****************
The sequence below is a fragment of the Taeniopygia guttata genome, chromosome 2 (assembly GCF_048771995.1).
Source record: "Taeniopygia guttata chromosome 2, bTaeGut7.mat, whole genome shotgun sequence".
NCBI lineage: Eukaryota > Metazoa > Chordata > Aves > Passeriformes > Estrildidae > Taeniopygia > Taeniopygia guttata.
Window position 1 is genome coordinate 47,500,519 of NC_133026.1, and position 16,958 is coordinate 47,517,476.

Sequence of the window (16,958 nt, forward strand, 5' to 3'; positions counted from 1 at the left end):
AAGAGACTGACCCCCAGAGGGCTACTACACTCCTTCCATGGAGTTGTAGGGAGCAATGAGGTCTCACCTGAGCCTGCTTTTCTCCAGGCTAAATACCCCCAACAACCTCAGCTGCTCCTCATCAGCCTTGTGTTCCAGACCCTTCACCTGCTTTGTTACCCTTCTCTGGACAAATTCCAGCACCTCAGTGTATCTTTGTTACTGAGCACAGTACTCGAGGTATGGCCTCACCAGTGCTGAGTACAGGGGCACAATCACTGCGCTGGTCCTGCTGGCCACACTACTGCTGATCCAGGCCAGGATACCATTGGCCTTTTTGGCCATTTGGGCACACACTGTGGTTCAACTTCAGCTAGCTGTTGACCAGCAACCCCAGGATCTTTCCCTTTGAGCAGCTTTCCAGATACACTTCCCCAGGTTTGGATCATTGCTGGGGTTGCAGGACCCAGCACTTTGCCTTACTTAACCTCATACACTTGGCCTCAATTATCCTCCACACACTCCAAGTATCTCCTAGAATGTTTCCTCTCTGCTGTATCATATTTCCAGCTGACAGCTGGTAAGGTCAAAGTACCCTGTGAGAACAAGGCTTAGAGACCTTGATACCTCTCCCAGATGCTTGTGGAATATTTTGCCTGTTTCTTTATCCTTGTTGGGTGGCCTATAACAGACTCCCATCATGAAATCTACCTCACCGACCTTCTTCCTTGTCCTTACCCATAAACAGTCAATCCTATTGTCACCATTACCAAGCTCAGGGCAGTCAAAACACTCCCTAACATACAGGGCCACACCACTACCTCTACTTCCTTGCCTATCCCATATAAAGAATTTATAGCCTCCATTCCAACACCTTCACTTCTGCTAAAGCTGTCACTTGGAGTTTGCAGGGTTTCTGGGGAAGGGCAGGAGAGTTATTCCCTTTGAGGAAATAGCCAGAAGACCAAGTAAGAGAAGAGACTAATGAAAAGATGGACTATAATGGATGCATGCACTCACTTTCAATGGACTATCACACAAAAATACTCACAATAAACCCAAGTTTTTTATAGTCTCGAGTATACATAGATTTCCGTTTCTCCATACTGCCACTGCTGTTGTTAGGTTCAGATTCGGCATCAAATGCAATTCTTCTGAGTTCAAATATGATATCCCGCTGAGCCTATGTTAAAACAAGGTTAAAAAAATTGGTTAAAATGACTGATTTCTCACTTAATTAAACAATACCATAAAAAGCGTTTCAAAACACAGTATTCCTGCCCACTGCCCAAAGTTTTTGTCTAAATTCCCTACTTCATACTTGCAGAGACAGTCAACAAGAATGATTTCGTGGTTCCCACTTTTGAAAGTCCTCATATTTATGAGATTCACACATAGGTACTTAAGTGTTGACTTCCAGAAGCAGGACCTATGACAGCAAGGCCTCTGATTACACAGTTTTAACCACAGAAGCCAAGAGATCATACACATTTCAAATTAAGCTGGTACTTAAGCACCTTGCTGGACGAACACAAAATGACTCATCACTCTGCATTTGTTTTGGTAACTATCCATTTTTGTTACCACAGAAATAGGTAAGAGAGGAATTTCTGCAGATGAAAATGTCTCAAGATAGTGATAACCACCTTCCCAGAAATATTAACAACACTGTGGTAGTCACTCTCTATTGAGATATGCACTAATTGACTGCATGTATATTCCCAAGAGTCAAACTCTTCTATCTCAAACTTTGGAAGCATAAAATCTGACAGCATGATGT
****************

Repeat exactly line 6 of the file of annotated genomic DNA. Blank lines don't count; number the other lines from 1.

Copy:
AAGAGACTGACCCCCAGAGGGCTACTACACTCCTTCCATGGAGTTGTAGGGAGCAATGAGGTCTCACCTGAGCCTGCTTTTCTCCAGGCTAAATACCCCCAACAACCTCAGCTGCTCCTCATCAGCCTTGTGTTCCAGACCCTTCACCTGCTTTGTTACCCTTCTCTGGACAAATTCCAGCACCTCAGTGTATCTTTGTTACTGAGCACAGTACTCGAGGTATGGCCTCACCAGTGCTGAGTACAGGGGCACAATCACTGCGCTGGTCCTGCTGGCCACACTACTGCTGATCCAGGCCAGGATACCATTGGCCTTTTTGGCCATTTGGGCACACACTGTGGTTCAACTTCAGCTAGCTGTTGACCAGCAACCCCAGGATCTTTCCCTTTGAGCAGCTTTCCAGATACACTTCCCCAGGTTTGGATCATTGCTGGGGTTGCAGGACCCAGCACTTTGCCTTACTTAACCTCATACACTTGGCCTCAATTATCCTCCACACACTCCAAGTATCTCCTAGAATGTTTCCTCTCTGCTGTATCATATTTCCAGCTGACAGCTGGTAAGGTCAAAGTACCCTGTGAGAACAAGGCTTAGAGACCTTGATACCTCTCCCAGATGCTTGTGGAATATTTTGCCTGTTTCTTTATCCTTGTTGGGTGGCCTATAACAGACTCCCATCATGAAATCTACCTCACCGACCTTCTTCCTTGTCCTTACCCATAAACAGTCAATCCTATTGTCACCATTACCAAGCTCAGGGCAGTCAAAACACTCCCTAACATACAGGGCCACACCACTACCTCTACTTCCTTGCCTATCCCATATAAAGAATTTATAGCCTCCATTCCAACACCTTCACTTCTGCTAAAGCTGTCACTTGGAGTTTGCAGGGTTTCTGGGGAAGGGCAGGAGAGTTATTCCCTTTGAGGAAATAGCCAGAAGACCAAGTAAGAGAAGAGACTAATGAAAAGATGGACTATAATGGATGCATGCACTCACTTTCAATGGACTATCACACAAAAATACTCACAATAAACCCAAGTTTTTTATAGTCTCGAGTATACATAGATTTCCGTTTCTCCATACTGCCACTGCTGTTGTTAGGTTCAGATTCGGCATCAAATGCAATTCTTCTGAGTTCAAATATGATATCCCGCTGAGCCTATGTTAAAACAAGGTTAAAAAAATTGGTTAAAATGACTGATTTCTCACTTAATTAAACAATACCATAAAAAGCGTTTCAAAACACAGTATTCCTGCCCACTGCCCAAAGTTTTTGTCTAAATTCCCTACTTCATACTTGCAGAGACAGTCAACAAGAATGATTTCGTGGTTCCCACTTTTGAAAGTCCTCATATTTATGAGATTCACACATAGGTACTTAAGTGTTGACTTCCAGAAGCAGGACCTATGACAGCAAGGCCTCTGATTACACAGTTTTAACCACAGAAGCCAAGAGATCATACACATTTCAAATTAAGCTGGTACTTAAGCACCTTGCTGGACGAACACAAAATGACTCATCACTCTGCATTTGTTTTGGTAACTATCCATTTTTGTTACCACAGAAATAGGTAAGAGAGGAATTTCTGCAGATGAAAATGTCTCAAGATAGTGATAACCACCTTCCCAGAAATATTAACAACACTGTGGTAGTCACTCTCTATTGAGATATGCACTAATTGACTGCATGTATATTCCCAAGAGTCAAACTCTTCTATCTCAAACTTTGGAAGCATAAAATCTGACAGCATGATGT